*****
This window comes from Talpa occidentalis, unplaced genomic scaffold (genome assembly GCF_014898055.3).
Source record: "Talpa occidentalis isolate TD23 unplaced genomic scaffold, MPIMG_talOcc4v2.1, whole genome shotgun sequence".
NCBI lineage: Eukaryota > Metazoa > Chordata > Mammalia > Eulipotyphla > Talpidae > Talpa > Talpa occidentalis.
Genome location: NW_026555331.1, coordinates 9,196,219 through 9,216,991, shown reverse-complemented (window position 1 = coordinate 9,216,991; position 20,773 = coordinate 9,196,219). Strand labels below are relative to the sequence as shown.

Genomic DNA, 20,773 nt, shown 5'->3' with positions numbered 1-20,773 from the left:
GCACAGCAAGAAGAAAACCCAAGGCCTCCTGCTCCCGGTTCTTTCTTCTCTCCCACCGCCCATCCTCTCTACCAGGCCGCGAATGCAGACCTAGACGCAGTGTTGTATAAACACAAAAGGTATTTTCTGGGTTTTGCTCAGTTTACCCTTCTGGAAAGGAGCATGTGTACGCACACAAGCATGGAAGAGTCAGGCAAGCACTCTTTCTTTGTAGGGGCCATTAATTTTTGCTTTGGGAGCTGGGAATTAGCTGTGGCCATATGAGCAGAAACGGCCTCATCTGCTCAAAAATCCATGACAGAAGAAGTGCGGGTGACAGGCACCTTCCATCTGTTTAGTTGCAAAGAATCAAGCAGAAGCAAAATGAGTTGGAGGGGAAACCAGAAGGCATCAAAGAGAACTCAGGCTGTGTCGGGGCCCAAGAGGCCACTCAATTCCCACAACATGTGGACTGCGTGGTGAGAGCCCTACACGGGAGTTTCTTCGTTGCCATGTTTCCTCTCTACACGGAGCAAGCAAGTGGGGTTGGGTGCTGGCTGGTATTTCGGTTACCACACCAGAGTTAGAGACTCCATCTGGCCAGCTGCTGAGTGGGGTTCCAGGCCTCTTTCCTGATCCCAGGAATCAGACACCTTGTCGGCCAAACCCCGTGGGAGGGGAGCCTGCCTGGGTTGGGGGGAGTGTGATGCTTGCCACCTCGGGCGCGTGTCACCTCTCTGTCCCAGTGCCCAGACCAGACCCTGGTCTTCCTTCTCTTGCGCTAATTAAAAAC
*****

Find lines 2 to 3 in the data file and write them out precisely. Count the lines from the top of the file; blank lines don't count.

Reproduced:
Source record: "Talpa occidentalis isolate TD23 unplaced genomic scaffold, MPIMG_talOcc4v2.1, whole genome shotgun sequence".
NCBI lineage: Eukaryota > Metazoa > Chordata > Mammalia > Eulipotyphla > Talpidae > Talpa > Talpa occidentalis.